Penn State researchers have added a small amount of background noise to enhance very weak signals in a light source too dim to sense. In contrast to most sensors, for which noise is a problem that should be suppressed, they found that adding just the right amount of background noise can actually increase a signal too weak for sensing by normal sensors, to a level that can reach detectability.
Although their sensor, based on a two-dimensional material called molybdenum disulfide, detects light, the same principle can be used to detect other signals, and because it requires very little energy and space compared to conventional sensors, could find wide adaptation in the coming Internet of Things (IoT).
“This phenomenon is something that is frequently seen in nature,” says Saptarshi Das, an assistant professor of engineering science and mechanics. “For example, a paddlefish that lives in muddy waters cannot actually find its food, which is a phytoplankton called Daphnia, by sight. The paddlefish has electroreceptors that can pick up very weak electric signal from the Daphnia at up to 50 meters. If you add a little bit of noise, it can find the Daphnia at 75 meters or even 100 meters. This ability adds to the evolutionary success of this animal.”
Another unique creature, the jewel beetle, can detect a forest fire at 50 miles distance. The most advanced infrared detector can only detect at 10 to 20 miles. This is due to a phenomenon these animals use called stochastic resonance.
“Stochastic resonance is a phenomenon where a weak signal which is below the detection threshold of a sensor can be detected in the presence of a finite and appropriate amount of noise,” according to Akhil Dodda, a graduate student in engineering science and mechanics and co-first author on a new paper appearing this week in Nature Communications.
In their paper, the researchers demonstrate the first use of this technique to detect a subthreshold photonic signal.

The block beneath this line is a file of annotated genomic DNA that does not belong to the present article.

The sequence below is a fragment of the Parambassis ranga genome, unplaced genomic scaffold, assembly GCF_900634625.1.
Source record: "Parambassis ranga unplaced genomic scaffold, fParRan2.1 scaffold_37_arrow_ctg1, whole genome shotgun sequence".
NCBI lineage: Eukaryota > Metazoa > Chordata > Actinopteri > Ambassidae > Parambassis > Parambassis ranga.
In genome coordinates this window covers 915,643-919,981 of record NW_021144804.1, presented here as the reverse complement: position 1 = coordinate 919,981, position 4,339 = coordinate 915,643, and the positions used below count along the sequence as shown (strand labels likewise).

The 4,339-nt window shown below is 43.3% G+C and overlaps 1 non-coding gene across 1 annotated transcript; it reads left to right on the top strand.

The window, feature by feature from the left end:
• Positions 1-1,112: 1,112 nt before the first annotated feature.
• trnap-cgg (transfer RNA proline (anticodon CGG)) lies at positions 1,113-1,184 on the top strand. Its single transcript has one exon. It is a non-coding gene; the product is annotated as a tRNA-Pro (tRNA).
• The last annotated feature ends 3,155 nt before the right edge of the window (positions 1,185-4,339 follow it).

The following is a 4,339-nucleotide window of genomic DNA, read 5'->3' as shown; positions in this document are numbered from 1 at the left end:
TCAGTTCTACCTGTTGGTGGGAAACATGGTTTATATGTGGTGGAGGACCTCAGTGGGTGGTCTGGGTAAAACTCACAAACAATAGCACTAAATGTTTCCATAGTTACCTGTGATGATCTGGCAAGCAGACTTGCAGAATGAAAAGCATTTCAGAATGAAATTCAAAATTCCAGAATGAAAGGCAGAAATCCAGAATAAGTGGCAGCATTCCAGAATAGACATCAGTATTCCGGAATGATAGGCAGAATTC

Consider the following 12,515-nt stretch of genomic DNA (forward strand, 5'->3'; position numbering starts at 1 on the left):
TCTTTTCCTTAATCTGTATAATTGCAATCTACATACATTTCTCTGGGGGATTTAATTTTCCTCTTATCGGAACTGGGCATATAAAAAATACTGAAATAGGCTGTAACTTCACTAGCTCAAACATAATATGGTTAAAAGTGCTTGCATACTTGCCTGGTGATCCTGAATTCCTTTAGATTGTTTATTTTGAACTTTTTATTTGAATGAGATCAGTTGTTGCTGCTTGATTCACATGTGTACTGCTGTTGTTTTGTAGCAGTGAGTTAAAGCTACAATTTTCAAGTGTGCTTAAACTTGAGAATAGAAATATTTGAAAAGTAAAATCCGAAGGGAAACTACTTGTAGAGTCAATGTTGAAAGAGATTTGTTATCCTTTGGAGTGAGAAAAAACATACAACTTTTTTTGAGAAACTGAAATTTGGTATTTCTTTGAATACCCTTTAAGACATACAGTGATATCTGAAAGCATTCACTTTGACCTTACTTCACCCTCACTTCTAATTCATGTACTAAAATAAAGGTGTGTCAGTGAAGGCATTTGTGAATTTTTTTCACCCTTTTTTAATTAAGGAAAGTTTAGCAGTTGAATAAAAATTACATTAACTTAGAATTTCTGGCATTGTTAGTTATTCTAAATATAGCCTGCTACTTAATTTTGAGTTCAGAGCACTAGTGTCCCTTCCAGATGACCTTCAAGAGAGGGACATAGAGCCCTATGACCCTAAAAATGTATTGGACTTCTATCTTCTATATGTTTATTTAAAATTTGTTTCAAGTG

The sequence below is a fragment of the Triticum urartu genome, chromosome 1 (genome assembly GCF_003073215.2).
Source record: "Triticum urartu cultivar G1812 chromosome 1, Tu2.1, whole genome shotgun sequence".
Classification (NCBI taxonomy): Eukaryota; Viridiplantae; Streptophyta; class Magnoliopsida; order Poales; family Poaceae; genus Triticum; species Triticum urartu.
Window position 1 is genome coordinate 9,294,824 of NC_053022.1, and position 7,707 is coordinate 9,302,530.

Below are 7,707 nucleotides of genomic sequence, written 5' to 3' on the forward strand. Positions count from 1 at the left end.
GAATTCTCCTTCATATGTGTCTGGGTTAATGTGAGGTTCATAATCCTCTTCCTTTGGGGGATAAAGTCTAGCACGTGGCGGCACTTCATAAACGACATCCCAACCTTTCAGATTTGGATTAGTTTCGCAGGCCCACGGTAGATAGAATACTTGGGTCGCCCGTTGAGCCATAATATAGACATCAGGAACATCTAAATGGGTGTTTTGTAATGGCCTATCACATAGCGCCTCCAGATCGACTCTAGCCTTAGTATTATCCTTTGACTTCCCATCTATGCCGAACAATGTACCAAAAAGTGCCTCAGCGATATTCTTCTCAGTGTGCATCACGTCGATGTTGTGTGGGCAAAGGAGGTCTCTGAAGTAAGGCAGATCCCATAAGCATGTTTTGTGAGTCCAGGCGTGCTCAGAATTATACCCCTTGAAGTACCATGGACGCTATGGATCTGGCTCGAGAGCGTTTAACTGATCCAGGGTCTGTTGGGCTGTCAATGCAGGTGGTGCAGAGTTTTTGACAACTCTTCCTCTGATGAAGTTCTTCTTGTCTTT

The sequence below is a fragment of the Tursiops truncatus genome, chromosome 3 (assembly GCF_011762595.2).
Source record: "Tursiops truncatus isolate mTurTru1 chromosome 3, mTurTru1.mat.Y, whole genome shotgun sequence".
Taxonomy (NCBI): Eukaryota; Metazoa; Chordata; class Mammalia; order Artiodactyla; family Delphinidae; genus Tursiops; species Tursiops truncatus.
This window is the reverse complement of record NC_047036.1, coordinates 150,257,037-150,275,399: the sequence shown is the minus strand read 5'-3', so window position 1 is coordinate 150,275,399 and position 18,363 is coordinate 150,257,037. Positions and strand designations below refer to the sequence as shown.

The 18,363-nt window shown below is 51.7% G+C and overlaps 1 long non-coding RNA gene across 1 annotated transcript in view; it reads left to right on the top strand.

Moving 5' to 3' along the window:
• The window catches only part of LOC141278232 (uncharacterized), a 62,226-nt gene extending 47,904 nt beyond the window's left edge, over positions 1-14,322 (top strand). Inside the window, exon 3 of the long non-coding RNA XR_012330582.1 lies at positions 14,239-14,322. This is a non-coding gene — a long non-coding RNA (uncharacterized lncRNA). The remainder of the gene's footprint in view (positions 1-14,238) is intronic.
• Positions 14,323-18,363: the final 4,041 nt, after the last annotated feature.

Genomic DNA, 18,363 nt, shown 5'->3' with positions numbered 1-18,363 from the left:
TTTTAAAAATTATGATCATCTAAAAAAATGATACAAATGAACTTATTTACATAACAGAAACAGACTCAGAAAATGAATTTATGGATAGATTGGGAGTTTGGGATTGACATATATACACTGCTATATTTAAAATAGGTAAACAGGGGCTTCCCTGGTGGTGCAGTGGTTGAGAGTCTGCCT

One possible use being considered is for troops in combat. Army personnel in the field already carry very bulky equipment. It is unfeasible to add the heavy, power-hungry equipment required to enhance a subthreshold signal. Their technique is also applicable in resource-constrained environments or beneath the ocean where people want to monitor very weak signals. It could also be used in volcanic locations or to monitor earthquakes in time to give an alarm.
“We have challenged tradition to detect otherwise undetectable signals with miniscule energy consumption. This can open doors to a totally unexplored and ignored field of noise enhanced signal detection,” said Aaryan Oberoi, a graduate student from the Department of Engineering Science and Mechanics and co-first author on the paper.
The next step is to demonstrate this technique on a silicon photodiode, which would make the device very scalable. Any state-of-the art sensor can be enhanced by this concept, Das says.
Other authors on the paper, titled “Stochastic Resonance in MoS2 Photodetector,” are graduate student Tanushree H Choudhury, materials science and engineering, and Joan Redwing, professor of materials science and engineering and electrical engineering, all of Penn State.
The team has filed a provisional patent application with a full patent to follow. The work was partially funded by the Air Force Office of Scientific Research.